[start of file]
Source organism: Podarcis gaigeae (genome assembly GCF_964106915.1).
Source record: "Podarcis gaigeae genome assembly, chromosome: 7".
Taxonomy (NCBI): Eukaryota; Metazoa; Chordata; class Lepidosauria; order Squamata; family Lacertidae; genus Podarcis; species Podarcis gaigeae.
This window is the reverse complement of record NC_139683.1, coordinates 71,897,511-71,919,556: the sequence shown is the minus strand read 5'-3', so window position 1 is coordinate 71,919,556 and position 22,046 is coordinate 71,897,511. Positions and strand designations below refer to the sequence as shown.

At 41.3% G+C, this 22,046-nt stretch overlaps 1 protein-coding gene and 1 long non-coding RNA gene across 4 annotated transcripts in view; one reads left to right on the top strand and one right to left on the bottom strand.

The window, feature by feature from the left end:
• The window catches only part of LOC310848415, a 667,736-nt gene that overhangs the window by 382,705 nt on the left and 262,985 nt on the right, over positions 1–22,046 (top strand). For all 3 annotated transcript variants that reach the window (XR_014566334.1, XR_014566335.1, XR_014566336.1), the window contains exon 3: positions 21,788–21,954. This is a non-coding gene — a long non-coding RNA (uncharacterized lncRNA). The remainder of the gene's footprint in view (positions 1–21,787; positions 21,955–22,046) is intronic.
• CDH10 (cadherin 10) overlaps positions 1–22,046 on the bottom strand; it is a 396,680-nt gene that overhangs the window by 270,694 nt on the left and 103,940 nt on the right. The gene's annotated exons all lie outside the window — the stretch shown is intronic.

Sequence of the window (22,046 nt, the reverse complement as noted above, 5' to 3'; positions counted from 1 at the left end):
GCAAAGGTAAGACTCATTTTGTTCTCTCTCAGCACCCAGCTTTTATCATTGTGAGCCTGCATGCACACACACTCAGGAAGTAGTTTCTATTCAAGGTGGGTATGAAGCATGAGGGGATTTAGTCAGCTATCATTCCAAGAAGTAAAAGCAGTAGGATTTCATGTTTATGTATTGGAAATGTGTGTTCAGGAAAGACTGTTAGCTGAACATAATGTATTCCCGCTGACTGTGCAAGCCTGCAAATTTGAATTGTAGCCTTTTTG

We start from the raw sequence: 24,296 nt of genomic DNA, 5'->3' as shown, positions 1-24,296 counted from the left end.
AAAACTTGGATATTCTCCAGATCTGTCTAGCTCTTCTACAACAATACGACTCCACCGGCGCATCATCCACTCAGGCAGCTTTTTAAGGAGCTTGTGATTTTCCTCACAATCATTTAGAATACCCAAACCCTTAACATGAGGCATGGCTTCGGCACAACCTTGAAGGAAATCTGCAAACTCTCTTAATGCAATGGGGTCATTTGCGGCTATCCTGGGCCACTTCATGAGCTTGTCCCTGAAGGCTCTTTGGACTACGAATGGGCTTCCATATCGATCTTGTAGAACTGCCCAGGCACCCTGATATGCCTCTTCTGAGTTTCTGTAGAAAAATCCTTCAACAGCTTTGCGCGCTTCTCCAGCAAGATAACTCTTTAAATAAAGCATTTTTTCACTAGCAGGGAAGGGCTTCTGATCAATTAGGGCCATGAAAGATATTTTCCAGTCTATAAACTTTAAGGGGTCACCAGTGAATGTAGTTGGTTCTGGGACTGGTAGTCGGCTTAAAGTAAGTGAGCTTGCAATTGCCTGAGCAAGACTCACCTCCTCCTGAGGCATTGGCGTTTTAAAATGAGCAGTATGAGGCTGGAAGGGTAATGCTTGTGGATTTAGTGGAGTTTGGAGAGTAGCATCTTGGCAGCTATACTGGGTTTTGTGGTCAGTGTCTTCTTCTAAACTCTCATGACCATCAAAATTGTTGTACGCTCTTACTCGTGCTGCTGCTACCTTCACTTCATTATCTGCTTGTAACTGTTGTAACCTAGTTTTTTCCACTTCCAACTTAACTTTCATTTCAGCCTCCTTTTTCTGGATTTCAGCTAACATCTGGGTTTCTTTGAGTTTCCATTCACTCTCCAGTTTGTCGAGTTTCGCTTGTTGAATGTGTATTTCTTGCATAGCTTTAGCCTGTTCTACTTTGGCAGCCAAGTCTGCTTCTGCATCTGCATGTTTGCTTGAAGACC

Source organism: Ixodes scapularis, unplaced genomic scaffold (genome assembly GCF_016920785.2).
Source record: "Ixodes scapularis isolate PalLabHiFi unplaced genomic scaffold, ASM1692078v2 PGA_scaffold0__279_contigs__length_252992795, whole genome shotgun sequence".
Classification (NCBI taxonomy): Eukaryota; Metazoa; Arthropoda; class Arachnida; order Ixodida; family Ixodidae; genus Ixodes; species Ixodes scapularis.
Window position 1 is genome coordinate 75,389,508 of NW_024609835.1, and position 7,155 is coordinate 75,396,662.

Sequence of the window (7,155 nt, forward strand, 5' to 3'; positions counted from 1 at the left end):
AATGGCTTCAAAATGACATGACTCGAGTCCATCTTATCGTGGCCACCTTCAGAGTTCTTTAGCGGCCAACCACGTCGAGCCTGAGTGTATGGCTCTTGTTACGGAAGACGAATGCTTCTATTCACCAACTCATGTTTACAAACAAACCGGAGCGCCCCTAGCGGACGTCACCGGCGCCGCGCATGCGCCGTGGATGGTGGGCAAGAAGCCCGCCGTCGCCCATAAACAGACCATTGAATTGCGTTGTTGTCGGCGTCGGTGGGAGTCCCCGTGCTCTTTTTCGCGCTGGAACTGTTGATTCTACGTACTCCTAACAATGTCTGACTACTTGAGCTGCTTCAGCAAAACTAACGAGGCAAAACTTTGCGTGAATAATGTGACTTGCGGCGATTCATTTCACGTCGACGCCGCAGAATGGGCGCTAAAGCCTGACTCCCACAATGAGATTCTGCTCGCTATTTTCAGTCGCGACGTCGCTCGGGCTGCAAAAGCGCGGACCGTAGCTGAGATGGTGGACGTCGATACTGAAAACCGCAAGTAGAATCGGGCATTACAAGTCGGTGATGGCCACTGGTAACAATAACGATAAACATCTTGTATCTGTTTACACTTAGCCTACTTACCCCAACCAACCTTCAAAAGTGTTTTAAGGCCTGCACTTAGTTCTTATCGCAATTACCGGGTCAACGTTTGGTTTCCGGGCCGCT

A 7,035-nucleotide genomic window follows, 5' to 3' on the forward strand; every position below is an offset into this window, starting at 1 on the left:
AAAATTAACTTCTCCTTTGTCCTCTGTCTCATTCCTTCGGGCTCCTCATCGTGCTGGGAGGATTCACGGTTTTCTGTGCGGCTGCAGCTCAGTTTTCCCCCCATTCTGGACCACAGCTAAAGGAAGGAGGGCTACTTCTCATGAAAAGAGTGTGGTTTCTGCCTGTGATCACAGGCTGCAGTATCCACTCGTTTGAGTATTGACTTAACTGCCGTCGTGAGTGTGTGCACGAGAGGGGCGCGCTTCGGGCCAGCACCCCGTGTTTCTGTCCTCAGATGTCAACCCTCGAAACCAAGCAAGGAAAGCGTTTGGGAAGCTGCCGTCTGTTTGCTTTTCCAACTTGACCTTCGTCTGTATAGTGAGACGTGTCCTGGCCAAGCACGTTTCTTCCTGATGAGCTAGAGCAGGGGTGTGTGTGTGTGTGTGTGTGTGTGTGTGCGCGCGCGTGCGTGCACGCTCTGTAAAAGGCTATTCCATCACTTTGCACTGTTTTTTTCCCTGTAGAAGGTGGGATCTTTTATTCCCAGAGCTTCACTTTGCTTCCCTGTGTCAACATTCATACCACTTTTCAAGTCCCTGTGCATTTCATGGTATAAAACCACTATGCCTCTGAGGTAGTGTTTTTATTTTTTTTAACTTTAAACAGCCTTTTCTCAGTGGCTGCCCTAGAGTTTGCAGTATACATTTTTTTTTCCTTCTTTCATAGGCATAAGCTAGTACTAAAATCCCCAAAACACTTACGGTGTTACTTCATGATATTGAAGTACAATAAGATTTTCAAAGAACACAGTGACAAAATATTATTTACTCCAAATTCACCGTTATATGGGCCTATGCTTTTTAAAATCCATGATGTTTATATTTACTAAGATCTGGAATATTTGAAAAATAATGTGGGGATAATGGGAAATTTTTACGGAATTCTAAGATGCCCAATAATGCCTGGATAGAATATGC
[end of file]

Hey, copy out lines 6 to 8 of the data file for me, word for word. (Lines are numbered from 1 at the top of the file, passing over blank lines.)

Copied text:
The window, feature by feature from the left end:
• The window catches only part of LOC310848415, a 667,736-nt gene that overhangs the window by 382,705 nt on the left and 262,985 nt on the right, over positions 1–22,046 (top strand). For all 3 annotated transcript variants that reach the window (XR_014566334.1, XR_014566335.1, XR_014566336.1), the window contains exon 3: positions 21,788–21,954. This is a non-coding gene — a long non-coding RNA (uncharacterized lncRNA). The remainder of the gene's footprint in view (positions 1–21,787; positions 21,955–22,046) is intronic.
• CDH10 (cadherin 10) overlaps positions 1–22,046 on the bottom strand; it is a 396,680-nt gene that overhangs the window by 270,694 nt on the left and 103,940 nt on the right. The gene's annotated exons all lie outside the window — the stretch shown is intronic.